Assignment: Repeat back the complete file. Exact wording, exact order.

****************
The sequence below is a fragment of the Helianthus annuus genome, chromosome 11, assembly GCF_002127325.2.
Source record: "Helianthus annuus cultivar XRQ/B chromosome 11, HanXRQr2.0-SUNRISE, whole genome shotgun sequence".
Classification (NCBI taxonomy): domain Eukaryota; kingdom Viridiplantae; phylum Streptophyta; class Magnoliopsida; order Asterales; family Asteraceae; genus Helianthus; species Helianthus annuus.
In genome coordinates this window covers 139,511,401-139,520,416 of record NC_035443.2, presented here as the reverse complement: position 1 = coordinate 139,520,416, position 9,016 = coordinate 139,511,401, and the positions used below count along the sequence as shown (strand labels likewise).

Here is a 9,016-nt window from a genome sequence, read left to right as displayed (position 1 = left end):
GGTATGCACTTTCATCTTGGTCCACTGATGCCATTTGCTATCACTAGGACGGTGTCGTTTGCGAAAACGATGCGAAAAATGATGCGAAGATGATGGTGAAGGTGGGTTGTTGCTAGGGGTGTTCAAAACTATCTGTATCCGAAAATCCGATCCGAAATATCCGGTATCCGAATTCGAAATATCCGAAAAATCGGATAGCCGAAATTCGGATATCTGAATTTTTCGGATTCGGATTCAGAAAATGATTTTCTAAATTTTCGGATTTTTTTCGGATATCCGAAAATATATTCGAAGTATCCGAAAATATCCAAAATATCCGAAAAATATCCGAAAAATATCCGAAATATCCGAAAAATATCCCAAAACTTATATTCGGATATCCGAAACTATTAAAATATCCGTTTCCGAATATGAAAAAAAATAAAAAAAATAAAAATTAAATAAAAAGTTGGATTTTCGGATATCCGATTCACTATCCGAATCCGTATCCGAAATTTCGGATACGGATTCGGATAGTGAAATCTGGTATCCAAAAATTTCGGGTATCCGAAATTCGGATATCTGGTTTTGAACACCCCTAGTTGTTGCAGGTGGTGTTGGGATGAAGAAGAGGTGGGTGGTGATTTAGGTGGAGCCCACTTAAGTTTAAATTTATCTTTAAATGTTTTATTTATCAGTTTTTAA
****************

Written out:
The sequence below is a fragment of the Helianthus annuus genome, chromosome 11, assembly GCF_002127325.2.
Source record: "Helianthus annuus cultivar XRQ/B chromosome 11, HanXRQr2.0-SUNRISE, whole genome shotgun sequence".
Classification (NCBI taxonomy): domain Eukaryota; kingdom Viridiplantae; phylum Streptophyta; class Magnoliopsida; order Asterales; family Asteraceae; genus Helianthus; species Helianthus annuus.
In genome coordinates this window covers 139,511,401-139,520,416 of record NC_035443.2, presented here as the reverse complement: position 1 = coordinate 139,520,416, position 9,016 = coordinate 139,511,401, and the positions used below count along the sequence as shown (strand labels likewise).

Here is a 9,016-nt window from a genome sequence, read left to right as displayed (position 1 = left end):
GGTATGCACTTTCATCTTGGTCCACTGATGCCATTTGCTATCACTAGGACGGTGTCGTTTGCGAAAACGATGCGAAAAATGATGCGAAGATGATGGTGAAGGTGGGTTGTTGCTAGGGGTGTTCAAAACTATCTGTATCCGAAAATCCGATCCGAAATATCCGGTATCCGAATTCGAAATATCCGAAAAATCGGATAGCCGAAATTCGGATATCTGAATTTTTCGGATTCGGATTCAGAAAATGATTTTCTAAATTTTCGGATTTTTTTCGGATATCCGAAAATATATTCGAAGTATCCGAAAATATCCAAAATATCCGAAAAATATCCGAAAAATATCCGAAATATCCGAAAAATATCCCAAAACTTATATTCGGATATCCGAAACTATTAAAATATCCGTTTCCGAATATGAAAAAAAATAAAAAAAATAAAAATTAAATAAAAAGTTGGATTTTCGGATATCCGATTCACTATCCGAATCCGTATCCGAAATTTCGGATACGGATTCGGATAGTGAAATCTGGTATCCAAAAATTTCGGGTATCCGAAATTCGGATATCTGGTTTTGAACACCCCTAGTTGTTGCAGGTGGTGTTGGGATGAAGAAGAGGTGGGTGGTGATTTAGGTGGAGCCCACTTAAGTTTAAATTTATCTTTAAATGTTTTATTTATCAGTTTTTAA